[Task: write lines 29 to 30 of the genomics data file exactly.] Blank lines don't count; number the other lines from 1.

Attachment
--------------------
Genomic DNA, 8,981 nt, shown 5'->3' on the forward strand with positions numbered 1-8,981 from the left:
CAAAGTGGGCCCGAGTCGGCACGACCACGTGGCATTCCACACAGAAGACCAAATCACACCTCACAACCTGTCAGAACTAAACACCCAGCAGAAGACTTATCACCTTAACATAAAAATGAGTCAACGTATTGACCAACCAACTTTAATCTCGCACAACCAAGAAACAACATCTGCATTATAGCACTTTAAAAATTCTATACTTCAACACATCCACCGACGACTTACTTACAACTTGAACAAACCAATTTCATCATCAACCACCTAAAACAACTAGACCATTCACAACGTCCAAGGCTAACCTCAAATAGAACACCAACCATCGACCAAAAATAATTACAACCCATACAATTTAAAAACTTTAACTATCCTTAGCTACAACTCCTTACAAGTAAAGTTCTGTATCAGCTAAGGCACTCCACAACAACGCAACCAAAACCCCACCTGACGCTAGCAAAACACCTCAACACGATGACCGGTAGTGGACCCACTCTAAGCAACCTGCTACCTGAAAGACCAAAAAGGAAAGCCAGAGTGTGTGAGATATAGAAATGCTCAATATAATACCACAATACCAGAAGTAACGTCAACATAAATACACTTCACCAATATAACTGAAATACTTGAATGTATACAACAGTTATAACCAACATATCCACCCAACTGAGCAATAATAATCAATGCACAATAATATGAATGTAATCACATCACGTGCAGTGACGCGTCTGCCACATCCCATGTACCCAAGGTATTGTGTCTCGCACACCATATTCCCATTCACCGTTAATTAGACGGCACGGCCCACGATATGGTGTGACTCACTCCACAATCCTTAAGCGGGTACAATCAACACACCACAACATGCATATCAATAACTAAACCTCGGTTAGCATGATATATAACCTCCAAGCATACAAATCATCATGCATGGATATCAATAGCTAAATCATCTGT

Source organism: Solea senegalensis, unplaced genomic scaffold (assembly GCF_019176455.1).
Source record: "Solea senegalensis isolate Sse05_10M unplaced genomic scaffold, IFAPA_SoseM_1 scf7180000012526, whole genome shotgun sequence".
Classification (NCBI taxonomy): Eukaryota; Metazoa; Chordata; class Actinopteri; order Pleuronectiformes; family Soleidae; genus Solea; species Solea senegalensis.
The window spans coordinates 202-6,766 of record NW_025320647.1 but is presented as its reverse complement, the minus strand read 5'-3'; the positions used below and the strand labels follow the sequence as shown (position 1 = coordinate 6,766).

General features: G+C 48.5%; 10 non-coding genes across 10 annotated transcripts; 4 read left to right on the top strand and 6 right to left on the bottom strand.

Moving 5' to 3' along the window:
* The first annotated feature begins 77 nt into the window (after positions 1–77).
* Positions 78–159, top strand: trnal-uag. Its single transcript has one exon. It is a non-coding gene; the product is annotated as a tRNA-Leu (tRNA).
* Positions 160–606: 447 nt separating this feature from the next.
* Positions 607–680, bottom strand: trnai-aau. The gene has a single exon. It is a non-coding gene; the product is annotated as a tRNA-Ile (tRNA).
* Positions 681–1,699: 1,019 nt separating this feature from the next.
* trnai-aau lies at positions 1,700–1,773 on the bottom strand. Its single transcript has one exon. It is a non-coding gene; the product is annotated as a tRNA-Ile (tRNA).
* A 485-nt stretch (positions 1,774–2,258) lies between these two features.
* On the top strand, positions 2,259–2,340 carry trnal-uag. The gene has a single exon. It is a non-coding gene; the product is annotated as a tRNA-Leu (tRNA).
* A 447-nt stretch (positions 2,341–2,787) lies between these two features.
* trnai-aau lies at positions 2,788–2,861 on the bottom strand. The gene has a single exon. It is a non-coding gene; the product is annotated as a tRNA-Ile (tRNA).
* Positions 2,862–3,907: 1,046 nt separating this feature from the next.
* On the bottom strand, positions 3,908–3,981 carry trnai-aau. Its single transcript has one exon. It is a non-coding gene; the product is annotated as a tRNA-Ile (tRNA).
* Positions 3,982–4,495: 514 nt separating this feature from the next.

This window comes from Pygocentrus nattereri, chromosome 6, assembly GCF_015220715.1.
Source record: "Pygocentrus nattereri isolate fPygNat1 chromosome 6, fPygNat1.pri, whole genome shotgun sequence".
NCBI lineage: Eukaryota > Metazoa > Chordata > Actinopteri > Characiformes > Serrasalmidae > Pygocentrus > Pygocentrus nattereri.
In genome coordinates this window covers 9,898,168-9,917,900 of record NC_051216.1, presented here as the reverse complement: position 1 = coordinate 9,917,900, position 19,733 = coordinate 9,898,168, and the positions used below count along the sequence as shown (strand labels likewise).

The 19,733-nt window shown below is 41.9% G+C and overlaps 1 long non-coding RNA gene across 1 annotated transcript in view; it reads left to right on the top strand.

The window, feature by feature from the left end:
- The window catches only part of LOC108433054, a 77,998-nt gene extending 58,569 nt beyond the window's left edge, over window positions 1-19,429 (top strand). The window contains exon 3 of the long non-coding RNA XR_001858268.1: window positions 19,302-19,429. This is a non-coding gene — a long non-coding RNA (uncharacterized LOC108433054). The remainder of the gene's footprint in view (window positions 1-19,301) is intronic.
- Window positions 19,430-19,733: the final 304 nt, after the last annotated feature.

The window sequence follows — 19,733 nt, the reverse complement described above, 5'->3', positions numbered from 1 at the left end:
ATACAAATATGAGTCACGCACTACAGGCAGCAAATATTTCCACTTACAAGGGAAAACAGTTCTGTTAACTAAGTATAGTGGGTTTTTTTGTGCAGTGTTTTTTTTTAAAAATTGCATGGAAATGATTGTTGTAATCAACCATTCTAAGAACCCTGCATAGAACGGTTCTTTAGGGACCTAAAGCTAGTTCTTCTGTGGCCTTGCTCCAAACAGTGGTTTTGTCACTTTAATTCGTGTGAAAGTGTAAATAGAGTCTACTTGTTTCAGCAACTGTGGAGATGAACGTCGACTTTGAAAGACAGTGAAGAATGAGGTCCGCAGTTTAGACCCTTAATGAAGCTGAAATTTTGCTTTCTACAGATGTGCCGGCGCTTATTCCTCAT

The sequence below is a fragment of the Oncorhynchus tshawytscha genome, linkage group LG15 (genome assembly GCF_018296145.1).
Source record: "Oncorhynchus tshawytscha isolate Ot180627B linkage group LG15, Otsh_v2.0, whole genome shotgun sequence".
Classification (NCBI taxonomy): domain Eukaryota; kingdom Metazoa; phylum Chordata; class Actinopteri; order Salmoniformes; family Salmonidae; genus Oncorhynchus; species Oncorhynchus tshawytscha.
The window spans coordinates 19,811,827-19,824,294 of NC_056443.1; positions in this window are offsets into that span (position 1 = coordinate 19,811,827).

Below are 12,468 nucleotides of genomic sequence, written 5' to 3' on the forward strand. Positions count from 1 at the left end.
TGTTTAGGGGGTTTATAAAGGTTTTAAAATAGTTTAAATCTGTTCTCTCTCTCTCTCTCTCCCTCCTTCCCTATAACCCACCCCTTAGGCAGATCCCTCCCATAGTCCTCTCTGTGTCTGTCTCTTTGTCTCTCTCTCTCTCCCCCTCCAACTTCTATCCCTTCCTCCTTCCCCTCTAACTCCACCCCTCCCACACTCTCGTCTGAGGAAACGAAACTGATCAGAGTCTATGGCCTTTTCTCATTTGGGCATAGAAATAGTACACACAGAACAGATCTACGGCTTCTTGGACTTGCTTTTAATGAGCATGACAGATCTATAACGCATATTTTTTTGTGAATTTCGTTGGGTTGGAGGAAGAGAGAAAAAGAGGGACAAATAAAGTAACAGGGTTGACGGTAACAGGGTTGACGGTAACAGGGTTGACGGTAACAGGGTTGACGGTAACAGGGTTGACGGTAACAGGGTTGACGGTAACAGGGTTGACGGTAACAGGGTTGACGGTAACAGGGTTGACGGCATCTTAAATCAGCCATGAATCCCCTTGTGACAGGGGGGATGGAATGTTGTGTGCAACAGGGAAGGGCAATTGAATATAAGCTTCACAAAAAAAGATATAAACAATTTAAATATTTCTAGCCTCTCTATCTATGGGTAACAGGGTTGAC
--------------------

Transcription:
- Window positions 19,430-19,733: the final 304 nt, after the last annotated feature.

The window sequence follows — 19,733 nt, the reverse complement described above, 5'->3', positions numbered from 1 at the left end: